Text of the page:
On 26 April, Jeremy Isaacson and Ethan Ezra hosted our annual freedom of information law seminar. The key decision notices, Information Tribunal judgments and other updates were as follows.
ICO and Tribunal updates
- Pembroke College, Oxford (8 November 2022, link here): The ICO upheld the College’s decision to withhold donor and donation information based on s.41 FOIA (protection of information supplied in confidence) and s.43 (disclosure would prejudice the College’s commercial interests).
- British Museum (20 January 2023, link here): The ICO upheld the Museum’s decision to withhold sensitive information about Ethiopian artefacts based on s.27 (prejudice to the UK’s international relations). The facts of the case were relatively unique, but the key takeaway underlined the importance of avoiding relying on generic arguments and exemptions: the Museum had successfully relied on a lesser-used exemption.
- University of Bristol (1 November 2022, link here): The ICO ordered the University to disclose copies of a draft report relating to the Edward Colston statue. Reliance on s.36(2)(b)(ii) (prejudice to the free and frank exchange of views) failed because the ICO found the draft text to be uncontroversial and noted that the issues were not live at the time of the request.
- General Dental Council v ICO & O’Hooley (25 January 2022, unreported): The First-tier Tribunal disagreed with the ICO and upheld the GDC’s application of s.36 for withholding information relating to the GDC council’s deliberations. The salient issues were the reasonableness of the qualified person’s opinion, the need for a safe space to discuss sensitive issues, and the risk of a chilling effect on future deliberations.
- Matalia v ICO & University of Cambridge (27 July 2022, link here): The University was entitled to refuse a request on the basis of s.14 (vexatiousness). The Tribunal noted the requester’s history of repeated, intransigent and aggressive requests to both the University and its predecessor in this matter. The requester was noted to have become driven increasingly by a “vendetta” rather than a proper purpose.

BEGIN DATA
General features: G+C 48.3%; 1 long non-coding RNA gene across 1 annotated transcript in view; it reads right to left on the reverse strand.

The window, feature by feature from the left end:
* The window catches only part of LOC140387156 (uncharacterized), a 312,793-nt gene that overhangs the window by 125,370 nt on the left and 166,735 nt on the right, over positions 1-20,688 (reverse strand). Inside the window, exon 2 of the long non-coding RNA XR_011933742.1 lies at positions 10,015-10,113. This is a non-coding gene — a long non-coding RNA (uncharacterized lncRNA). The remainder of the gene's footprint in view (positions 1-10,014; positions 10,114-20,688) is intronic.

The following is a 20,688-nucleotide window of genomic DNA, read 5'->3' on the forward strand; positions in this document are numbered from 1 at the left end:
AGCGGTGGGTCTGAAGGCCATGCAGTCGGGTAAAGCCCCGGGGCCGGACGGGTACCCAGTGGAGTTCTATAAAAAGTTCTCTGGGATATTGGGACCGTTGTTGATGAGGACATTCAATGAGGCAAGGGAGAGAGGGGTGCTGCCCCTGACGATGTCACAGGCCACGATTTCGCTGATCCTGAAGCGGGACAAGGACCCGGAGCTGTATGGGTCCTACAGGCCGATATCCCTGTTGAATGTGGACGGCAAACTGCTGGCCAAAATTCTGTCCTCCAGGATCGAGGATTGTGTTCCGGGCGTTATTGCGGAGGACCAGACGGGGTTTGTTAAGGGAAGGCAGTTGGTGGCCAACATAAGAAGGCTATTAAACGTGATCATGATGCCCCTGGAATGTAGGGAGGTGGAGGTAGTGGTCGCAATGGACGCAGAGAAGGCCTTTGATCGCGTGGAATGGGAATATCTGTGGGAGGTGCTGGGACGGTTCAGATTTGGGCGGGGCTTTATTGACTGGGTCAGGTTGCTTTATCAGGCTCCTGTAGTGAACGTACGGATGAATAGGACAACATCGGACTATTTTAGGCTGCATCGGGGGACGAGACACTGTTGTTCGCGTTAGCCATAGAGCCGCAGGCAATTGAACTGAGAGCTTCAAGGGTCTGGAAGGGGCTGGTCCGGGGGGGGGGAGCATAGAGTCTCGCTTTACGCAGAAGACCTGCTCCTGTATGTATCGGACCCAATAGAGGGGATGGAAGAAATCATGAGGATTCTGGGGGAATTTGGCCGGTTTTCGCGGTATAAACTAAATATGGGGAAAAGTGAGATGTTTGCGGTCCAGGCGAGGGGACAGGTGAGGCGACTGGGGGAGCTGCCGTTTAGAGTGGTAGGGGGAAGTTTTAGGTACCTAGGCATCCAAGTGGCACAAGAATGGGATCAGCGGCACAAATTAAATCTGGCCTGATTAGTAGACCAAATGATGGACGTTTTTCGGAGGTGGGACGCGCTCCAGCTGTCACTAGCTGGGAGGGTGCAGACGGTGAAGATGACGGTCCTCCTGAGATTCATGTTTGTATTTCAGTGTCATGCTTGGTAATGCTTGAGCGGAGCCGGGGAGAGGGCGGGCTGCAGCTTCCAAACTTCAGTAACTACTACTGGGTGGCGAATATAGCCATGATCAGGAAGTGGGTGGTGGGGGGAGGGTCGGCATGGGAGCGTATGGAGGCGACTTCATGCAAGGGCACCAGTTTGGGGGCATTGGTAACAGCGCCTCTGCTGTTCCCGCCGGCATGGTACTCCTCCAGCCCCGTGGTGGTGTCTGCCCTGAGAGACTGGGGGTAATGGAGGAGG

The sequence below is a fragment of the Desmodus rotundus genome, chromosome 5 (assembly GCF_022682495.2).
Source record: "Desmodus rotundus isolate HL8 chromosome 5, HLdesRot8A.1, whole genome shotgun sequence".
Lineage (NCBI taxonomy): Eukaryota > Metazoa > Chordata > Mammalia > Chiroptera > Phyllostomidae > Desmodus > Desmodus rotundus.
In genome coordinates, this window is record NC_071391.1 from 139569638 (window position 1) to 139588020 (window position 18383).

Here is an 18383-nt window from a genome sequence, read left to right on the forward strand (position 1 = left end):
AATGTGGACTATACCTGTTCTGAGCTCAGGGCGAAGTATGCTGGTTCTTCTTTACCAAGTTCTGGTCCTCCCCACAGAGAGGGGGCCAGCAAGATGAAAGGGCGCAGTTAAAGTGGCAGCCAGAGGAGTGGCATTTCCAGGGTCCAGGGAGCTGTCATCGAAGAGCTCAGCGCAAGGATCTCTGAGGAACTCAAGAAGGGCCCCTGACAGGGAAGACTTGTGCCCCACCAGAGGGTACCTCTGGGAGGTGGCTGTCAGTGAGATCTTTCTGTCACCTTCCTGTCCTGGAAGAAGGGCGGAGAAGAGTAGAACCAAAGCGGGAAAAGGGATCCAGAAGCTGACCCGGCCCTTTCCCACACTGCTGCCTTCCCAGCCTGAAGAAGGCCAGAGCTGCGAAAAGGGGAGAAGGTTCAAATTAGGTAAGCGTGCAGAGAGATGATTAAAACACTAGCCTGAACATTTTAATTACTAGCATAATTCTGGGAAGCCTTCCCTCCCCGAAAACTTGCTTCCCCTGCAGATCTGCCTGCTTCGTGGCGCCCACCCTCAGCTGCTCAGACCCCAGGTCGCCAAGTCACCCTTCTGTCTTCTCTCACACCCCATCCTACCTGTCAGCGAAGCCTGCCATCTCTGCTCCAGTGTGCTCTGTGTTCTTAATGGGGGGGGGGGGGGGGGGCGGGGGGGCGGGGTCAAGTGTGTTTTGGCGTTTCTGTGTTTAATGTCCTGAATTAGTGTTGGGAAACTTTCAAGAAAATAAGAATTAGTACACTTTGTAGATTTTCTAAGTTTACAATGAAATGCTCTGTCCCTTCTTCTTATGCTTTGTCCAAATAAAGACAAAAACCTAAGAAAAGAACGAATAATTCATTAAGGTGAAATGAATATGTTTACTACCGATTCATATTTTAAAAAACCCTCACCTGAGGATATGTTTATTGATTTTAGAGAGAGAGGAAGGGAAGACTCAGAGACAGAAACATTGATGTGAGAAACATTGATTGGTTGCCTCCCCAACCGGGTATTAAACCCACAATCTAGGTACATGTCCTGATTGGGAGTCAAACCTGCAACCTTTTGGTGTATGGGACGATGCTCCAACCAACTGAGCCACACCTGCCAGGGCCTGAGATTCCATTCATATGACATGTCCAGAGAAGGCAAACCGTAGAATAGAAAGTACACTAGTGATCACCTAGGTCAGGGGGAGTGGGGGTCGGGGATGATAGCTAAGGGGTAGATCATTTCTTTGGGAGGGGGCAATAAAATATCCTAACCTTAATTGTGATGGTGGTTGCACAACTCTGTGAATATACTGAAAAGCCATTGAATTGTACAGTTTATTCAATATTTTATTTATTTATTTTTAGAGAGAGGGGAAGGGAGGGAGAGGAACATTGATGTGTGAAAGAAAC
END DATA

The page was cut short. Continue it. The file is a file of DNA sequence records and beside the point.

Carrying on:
- National Museum of Science and Industry (3 June 2021, link here): The ICO upheld another application of s.14. The salient issues were the requester’s targeting of a specific member of staff in his correspondence, another public authority having closed the requester’s complaint on this matter, the requester’s belittling language, and the lack of a public interest in disclosure.
- NHS Business Services Authority v ICO & Spivack (6 August 2021, link here): The Upper Tribunal rejected NHSBSA’s application of s.40(2) (personal data) since the actual identification of individuals was not possible from the requested information.
New guidance and practice points
- New ICO guidance on non-corporate communications (link here): Information relating to a public authority’s business which is stored on non-work devices could fall within the scope of an FOI request. Concealment / deletion of such information following receipt of a request could be an offence under s.77 of FOIA. The guidance helps public authorities manage / mitigate the use of non-work devices.
- New services under the ICO’s “Better FOI” transformation programme: Following a consultation period, the ICO’s Better FOI programme has introduced several new initiatives. These include (among other schemes): (i) a new prioritisation framework for dealing with complaints with high public interest (link here), (ii) a toolkit for public authorities to deal with vexatious requests (link here), and (iii) new guidance on internal consultations when handling FOI requests (link here).
Please email Harrison Bartlett-Smith if you would like to obtain a copy of the slides and / or recording of the seminar.
This publication is a general summary of the law. It should not replace legal advice tailored to your specific circumstances.
© Farrer & Co LLP, June 2023